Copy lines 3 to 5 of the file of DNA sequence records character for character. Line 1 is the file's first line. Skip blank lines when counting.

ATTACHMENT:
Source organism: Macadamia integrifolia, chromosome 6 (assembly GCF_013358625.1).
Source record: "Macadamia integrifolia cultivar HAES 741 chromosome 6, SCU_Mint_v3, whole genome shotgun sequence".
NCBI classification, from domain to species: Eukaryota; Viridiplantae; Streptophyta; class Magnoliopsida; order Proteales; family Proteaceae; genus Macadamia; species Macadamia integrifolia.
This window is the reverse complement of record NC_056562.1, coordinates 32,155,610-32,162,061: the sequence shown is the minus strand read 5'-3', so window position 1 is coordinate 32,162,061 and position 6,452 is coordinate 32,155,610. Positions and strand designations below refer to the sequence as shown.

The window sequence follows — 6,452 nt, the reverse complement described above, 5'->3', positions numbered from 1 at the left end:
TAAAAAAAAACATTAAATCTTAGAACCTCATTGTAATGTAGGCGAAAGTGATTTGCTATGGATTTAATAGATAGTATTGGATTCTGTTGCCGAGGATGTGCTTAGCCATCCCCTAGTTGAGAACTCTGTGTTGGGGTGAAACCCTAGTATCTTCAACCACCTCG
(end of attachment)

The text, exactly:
NCBI classification, from domain to species: Eukaryota; Viridiplantae; Streptophyta; class Magnoliopsida; order Proteales; family Proteaceae; genus Macadamia; species Macadamia integrifolia.
This window is the reverse complement of record NC_056562.1, coordinates 32,155,610-32,162,061: the sequence shown is the minus strand read 5'-3', so window position 1 is coordinate 32,162,061 and position 6,452 is coordinate 32,155,610. Positions and strand designations below refer to the sequence as shown.

The window sequence follows — 6,452 nt, the reverse complement described above, 5'->3', positions numbered from 1 at the left end: